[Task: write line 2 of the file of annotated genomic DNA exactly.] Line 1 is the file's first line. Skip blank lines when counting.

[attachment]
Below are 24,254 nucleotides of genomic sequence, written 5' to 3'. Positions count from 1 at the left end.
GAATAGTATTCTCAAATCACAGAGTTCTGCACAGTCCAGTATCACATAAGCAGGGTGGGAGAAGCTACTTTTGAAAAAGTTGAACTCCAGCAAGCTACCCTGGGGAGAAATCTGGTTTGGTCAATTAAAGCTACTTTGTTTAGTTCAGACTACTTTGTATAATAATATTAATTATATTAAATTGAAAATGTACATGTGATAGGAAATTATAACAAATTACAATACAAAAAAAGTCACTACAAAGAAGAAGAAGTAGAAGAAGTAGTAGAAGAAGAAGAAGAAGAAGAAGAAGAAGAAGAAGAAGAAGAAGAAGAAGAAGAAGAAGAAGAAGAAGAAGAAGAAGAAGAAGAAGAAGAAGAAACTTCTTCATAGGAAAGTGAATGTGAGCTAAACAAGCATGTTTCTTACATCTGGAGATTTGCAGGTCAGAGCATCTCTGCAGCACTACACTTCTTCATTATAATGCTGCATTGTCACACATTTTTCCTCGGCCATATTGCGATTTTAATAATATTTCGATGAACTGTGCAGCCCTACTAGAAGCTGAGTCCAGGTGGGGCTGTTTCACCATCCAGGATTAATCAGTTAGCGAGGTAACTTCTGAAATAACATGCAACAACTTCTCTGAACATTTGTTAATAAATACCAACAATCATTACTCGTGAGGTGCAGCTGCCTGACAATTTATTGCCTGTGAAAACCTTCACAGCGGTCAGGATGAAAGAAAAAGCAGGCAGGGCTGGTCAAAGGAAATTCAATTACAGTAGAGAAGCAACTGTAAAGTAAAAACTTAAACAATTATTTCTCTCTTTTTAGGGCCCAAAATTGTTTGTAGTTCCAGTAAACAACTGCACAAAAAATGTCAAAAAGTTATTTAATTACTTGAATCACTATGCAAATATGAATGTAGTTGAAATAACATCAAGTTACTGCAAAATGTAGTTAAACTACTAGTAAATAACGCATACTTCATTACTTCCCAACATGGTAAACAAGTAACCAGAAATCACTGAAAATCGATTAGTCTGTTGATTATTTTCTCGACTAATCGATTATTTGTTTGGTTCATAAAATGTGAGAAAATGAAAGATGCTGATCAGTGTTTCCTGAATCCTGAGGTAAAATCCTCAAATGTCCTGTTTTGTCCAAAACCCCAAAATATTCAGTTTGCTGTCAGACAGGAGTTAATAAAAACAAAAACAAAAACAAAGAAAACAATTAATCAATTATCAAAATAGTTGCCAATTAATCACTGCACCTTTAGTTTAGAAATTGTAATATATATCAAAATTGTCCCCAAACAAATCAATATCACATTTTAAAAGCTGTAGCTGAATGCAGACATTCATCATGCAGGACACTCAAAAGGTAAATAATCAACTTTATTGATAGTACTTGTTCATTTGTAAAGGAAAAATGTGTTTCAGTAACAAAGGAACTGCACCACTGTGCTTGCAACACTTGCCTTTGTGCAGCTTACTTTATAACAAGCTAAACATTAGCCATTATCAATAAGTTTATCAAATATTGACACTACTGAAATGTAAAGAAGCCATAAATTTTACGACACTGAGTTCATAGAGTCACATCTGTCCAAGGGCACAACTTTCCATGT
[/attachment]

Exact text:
GAATAGTATTCTCAAATCACAGAGTTCTGCACAGTCCAGTATCACATAAGCAGGGTGGGAGAAGCTACTTTTGAAAAAGTTGAACTCCAGCAAGCTACCCTGGGGAGAAATCTGGTTTGGTCAATTAAAGCTACTTTGTTTAGTTCAGACTACTTTGTATAATAATATTAATTATATTAAATTGAAAATGTACATGTGATAGGAAATTATAACAAATTACAATACAAAAAAAGTCACTACAAAGAAGAAGAAGTAGAAGAAGTAGTAGAAGAAGAAGAAGAAGAAGAAGAAGAAGAAGAAGAAGAAGAAGAAGAAGAAGAAGAAGAAGAAGAAGAAGAAGAAGAAGAAGAAGAAGAAGAAACTTCTTCATAGGAAAGTGAATGTGAGCTAAACAAGCATGTTTCTTACATCTGGAGATTTGCAGGTCAGAGCATCTCTGCAGCACTACACTTCTTCATTATAATGCTGCATTGTCACACATTTTTCCTCGGCCATATTGCGATTTTAATAATATTTCGATGAACTGTGCAGCCCTACTAGAAGCTGAGTCCAGGTGGGGCTGTTTCACCATCCAGGATTAATCAGTTAGCGAGGTAACTTCTGAAATAACATGCAACAACTTCTCTGAACATTTGTTAATAAATACCAACAATCATTACTCGTGAGGTGCAGCTGCCTGACAATTTATTGCCTGTGAAAACCTTCACAGCGGTCAGGATGAAAGAAAAAGCAGGCAGGGCTGGTCAAAGGAAATTCAATTACAGTAGAGAAGCAACTGTAAAGTAAAAACTTAAACAATTATTTCTCTCTTTTTAGGGCCCAAAATTGTTTGTAGTTCCAGTAAACAACTGCACAAAAAATGTCAAAAAGTTATTTAATTACTTGAATCACTATGCAAATATGAATGTAGTTGAAATAACATCAAGTTACTGCAAAATGTAGTTAAACTACTAGTAAATAACGCATACTTCATTACTTCCCAACATGGTAAACAAGTAACCAGAAATCACTGAAAATCGATTAGTCTGTTGATTATTTTCTCGACTAATCGATTATTTGTTTGGTTCATAAAATGTGAGAAAATGAAAGATGCTGATCAGTGTTTCCTGAATCCTGAGGTAAAATCCTCAAATGTCCTGTTTTGTCCAAAACCCCAAAATATTCAGTTTGCTGTCAGACAGGAGTTAATAAAAACAAAAACAAAAACAAAGAAAACAATTAATCAATTATCAAAATAGTTGCCAATTAATCACTGCACCTTTAGTTTAGAAATTGTAATATATATCAAAATTGTCCCCAAACAAATCAATATCACATTTTAAAAGCTGTAGCTGAATGCAGACATTCATCATGCAGGACACTCAAAAGGTAAATAATCAACTTTATTGATAGTACTTGTTCATTTGTAAAGGAAAAATGTGTTTCAGTAACAAAGGAACTGCACCACTGTGCTTGCAACACTTGCCTTTGTGCAGCTTACTTTATAACAAGCTAAACATTAGCCATTATCAATAAGTTTATCAAATATTGACACTACTGAAATGTAAAGAAGCCATAAATTTTACGACACTGAGTTCATAGAGTCACATCTGTCCAAGGGCACAACTTTCCATGT